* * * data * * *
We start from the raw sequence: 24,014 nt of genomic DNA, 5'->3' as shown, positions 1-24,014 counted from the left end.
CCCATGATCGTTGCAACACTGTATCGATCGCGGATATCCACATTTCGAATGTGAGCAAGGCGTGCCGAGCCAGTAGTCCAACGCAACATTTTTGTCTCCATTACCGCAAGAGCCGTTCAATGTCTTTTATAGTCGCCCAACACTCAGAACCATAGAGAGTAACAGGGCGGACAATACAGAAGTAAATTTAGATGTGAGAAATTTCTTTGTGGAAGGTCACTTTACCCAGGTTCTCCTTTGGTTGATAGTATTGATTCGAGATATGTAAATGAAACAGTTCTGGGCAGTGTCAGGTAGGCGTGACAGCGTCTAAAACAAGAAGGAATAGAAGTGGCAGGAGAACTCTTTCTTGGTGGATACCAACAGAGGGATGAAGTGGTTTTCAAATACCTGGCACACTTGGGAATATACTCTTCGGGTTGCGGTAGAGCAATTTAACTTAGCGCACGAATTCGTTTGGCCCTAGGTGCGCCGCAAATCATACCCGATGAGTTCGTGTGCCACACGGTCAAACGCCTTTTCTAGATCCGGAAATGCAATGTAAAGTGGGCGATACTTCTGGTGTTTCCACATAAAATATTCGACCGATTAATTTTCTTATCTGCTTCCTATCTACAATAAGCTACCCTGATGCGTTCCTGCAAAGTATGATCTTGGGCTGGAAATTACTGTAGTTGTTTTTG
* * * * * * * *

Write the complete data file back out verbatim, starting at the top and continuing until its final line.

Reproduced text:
We start from the raw sequence: 24,014 nt of genomic DNA, 5'->3' as shown, positions 1-24,014 counted from the left end.
CCCATGATCGTTGCAACACTGTATCGATCGCGGATATCCACATTTCGAATGTGAGCAAGGCGTGCCGAGCCAGTAGTCCAACGCAACATTTTTGTCTCCATTACCGCAAGAGCCGTTCAATGTCTTTTATAGTCGCCCAACACTCAGAACCATAGAGAGTAACAGGGCGGACAATACAGAAGTAAATTTAGATGTGAGAAATTTCTTTGTGGAAGGTCACTTTACCCAGGTTCTCCTTTGGTTGATAGTATTGATTCGAGATATGTAAATGAAACAGTTCTGGGCAGTGTCAGGTAGGCGTGACAGCGTCTAAAACAAGAAGGAATAGAAGTGGCAGGAGAACTCTTTCTTGGTGGATACCAACAGAGGGATGAAGTGGTTTTCAAATACCTGGCACACTTGGGAATATACTCTTCGGGTTGCGGTAGAGCAATTTAACTTAGCGCACGAATTCGTTTGGCCCTAGGTGCGCCGCAAATCATACCCGATGAGTTCGTGTGCCACACGGTCAAACGCCTTTTCTAGATCCGGAAATGCAATGTAAAGTGGGCGATACTTCTGGTGTTTCCACATAAAATATTCGACCGATTAATTTTCTTATCTGCTTCCTATCTACAATAAGCTACCCTGATGCGTTCCTGCAAAGTATGATCTTGGGCTGGAAATTACTGTAGTTGTTTTTG